But then I started to think about Jon's dialogue in the back half of this story; a few times his arguments have been about letting go of the past by omitting "sins of the father" and not being beheld to cultural traditions. Jon Snow is a character who did not let his heritage dictate all of his feelings over his own identity, even though I think he was tempted to do so on a couple of occasions...


So my theory is based loosely on what Bran said about The Night King coming after many a 3ER. Each time the 3ER was able to defeat the Night King, but not destroy him and this caused a kind of time reset (from the events of Age of Heroes) that was always meant to be reenacted (The Azor Ahai Prophecy) in order to "break" a cycle the Children of the Forest had started. But each reset caused the original events to "manifest" more and more. So what we witnessed was a time where the prophecy was finally fulfilled/reenacted, but somewhat out of order and with variation.

Jon's love for Dany was about denying himself the power of this unexplained love (The love Azor had for his wife, Nissa Nissa). His repression is what broke the cycle into a new. So I'm thinking Azor's love for Nissa Nissa is what caused everything with The Night King/The Long Night to happen in the first place, and the reason Azor is written or thought of as a hero, is simply because he tried to redeem himself (a sort of Jaime-like character) by saving humanity, but really it was his fault. His love made him blind and maybe power hungry.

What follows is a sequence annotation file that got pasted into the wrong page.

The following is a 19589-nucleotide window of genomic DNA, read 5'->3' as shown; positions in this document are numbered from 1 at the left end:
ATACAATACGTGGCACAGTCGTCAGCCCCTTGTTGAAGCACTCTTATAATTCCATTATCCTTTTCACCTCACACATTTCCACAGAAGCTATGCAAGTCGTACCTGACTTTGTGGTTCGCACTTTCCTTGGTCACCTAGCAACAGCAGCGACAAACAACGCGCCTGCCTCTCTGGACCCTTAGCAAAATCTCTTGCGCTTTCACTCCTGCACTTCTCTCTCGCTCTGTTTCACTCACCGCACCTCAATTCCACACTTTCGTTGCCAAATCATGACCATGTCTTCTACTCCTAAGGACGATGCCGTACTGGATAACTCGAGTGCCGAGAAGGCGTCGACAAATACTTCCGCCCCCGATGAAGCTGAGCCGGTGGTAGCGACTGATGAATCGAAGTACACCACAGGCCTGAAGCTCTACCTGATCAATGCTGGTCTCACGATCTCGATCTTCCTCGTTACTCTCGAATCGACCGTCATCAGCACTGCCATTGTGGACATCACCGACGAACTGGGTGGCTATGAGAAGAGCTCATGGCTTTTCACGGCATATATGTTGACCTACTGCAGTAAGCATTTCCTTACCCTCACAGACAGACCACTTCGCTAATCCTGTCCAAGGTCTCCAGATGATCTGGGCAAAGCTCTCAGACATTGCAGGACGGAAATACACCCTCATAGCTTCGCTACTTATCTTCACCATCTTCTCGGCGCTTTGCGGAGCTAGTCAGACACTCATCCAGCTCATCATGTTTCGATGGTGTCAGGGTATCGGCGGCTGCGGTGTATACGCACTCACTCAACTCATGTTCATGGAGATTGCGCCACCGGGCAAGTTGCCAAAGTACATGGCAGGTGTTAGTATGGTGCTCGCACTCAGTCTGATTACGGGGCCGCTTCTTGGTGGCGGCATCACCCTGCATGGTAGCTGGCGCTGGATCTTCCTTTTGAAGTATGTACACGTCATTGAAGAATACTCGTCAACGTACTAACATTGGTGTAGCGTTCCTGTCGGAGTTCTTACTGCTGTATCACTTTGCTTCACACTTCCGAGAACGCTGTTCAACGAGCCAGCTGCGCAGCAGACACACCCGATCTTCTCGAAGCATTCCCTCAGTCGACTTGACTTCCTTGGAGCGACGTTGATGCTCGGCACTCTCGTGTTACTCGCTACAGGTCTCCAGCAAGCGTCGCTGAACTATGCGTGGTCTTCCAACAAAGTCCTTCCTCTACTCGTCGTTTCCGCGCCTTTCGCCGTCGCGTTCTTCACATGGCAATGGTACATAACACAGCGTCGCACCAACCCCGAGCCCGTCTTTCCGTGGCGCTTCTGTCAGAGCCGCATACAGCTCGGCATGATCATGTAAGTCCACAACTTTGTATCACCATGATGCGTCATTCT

"You Know Nothing, Jon Snow" = Sometimes Ignorance is Bliss + almost no one has all of the answers...

So perhaps then the 3ERs kept telling various reincarnates the secret truth about the past. The truth about whom they once were in another life and this lead to failure every time, until a time where one 3ER decided not to tell. And this all lead to a group of people ruling that had the best intent (say for Bronn)! And whose to say that Bran wouldn't put his knowledge to good use now, because after all, he made his first "promise" and, to his credit, none of the characters ever really asked him/pushed hard for answers either...